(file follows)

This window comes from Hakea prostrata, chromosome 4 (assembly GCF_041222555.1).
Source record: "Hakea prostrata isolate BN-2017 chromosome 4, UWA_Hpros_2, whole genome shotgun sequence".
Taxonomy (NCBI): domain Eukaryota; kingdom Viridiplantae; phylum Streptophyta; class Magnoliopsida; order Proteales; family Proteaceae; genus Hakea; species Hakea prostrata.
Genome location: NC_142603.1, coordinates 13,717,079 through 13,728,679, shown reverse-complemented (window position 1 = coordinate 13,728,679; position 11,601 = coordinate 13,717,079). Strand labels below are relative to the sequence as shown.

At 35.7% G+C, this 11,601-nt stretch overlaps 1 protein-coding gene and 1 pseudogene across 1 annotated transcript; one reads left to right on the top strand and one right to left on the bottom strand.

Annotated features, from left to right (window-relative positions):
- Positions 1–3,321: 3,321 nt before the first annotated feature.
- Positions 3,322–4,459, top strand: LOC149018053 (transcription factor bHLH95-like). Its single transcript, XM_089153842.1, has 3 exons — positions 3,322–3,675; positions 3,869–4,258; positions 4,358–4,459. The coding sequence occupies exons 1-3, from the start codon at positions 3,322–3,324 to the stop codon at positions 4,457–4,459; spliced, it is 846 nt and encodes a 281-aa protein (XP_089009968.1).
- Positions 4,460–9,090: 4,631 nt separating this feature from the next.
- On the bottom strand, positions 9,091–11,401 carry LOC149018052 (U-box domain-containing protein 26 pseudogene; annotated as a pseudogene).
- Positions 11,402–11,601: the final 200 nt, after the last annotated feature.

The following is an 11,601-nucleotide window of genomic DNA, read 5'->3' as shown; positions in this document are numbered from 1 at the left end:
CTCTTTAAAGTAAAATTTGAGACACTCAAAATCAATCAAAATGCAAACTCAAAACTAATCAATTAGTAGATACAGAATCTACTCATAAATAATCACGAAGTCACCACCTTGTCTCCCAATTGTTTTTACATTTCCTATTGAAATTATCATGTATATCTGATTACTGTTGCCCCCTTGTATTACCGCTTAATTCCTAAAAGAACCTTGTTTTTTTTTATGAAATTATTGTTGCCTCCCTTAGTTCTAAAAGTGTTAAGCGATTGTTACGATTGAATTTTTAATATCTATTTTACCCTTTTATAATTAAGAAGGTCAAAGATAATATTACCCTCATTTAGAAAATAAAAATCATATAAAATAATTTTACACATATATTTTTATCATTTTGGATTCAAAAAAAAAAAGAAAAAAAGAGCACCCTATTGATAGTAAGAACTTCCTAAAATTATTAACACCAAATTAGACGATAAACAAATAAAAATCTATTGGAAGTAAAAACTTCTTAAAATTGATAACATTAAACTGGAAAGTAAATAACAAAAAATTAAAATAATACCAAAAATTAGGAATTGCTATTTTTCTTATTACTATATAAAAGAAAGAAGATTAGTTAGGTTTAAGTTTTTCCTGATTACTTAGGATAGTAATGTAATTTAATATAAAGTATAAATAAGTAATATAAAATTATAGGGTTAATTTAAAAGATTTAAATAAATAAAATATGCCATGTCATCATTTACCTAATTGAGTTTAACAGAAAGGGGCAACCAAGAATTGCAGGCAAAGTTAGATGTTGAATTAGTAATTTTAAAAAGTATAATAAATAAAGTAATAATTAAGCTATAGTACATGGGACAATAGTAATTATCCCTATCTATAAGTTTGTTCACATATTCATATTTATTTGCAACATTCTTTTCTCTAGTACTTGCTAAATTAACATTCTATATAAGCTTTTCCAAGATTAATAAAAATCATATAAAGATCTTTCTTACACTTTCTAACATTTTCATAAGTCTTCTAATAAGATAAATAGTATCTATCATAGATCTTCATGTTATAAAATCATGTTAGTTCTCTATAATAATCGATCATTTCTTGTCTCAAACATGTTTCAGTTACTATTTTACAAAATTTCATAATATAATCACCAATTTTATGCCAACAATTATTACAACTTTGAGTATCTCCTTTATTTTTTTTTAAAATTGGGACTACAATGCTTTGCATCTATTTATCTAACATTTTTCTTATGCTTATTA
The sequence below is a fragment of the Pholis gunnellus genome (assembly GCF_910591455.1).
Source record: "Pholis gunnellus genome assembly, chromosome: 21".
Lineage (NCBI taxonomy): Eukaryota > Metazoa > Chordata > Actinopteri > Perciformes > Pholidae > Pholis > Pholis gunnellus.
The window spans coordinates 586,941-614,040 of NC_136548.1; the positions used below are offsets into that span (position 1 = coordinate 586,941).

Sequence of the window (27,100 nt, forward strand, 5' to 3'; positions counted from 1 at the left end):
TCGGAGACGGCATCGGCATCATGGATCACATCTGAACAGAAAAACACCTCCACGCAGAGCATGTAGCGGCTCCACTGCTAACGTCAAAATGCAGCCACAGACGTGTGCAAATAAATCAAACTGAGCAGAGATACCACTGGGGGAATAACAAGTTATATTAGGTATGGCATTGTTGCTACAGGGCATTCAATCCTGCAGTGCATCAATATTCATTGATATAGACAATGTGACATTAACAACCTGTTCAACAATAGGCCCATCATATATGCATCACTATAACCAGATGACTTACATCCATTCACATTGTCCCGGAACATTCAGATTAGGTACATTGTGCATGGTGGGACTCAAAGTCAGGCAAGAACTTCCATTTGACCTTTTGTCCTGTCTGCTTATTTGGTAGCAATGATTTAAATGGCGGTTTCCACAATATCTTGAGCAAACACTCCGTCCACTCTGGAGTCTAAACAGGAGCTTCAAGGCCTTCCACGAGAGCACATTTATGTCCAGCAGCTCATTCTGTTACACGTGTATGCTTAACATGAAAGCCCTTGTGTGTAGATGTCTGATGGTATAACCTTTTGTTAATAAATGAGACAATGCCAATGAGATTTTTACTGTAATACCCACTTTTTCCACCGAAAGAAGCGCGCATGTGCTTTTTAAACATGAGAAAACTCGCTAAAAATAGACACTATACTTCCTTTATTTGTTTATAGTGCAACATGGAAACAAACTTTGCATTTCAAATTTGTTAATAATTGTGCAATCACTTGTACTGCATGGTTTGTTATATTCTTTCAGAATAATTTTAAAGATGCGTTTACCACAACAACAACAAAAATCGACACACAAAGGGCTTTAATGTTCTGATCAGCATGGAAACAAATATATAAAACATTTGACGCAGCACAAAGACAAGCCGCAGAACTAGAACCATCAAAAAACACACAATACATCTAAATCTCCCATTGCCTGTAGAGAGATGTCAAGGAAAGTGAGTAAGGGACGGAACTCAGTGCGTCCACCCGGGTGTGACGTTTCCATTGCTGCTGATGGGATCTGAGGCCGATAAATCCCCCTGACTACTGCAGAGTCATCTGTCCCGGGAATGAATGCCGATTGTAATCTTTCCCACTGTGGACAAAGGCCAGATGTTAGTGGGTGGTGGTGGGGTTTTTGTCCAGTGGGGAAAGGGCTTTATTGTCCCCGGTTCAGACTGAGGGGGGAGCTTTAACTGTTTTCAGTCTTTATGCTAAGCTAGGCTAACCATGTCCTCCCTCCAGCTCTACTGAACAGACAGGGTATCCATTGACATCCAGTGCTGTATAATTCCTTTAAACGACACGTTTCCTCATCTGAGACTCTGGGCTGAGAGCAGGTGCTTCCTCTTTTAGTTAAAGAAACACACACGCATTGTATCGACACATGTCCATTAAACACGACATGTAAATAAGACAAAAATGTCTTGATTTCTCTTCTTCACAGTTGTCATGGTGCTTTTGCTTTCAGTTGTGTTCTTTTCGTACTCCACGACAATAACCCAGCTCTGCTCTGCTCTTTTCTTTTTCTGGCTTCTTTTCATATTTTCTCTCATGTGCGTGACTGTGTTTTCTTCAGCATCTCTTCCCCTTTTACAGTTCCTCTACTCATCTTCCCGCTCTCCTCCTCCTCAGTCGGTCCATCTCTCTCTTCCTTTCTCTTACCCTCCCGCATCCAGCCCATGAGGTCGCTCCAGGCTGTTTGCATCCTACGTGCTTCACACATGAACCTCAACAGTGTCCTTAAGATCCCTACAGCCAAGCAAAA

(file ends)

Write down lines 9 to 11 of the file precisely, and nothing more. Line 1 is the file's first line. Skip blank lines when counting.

- Positions 4,460–9,090: 4,631 nt separating this feature from the next.
- On the bottom strand, positions 9,091–11,401 carry LOC149018052 (U-box domain-containing protein 26 pseudogene; annotated as a pseudogene).
- Positions 11,402–11,601: the final 200 nt, after the last annotated feature.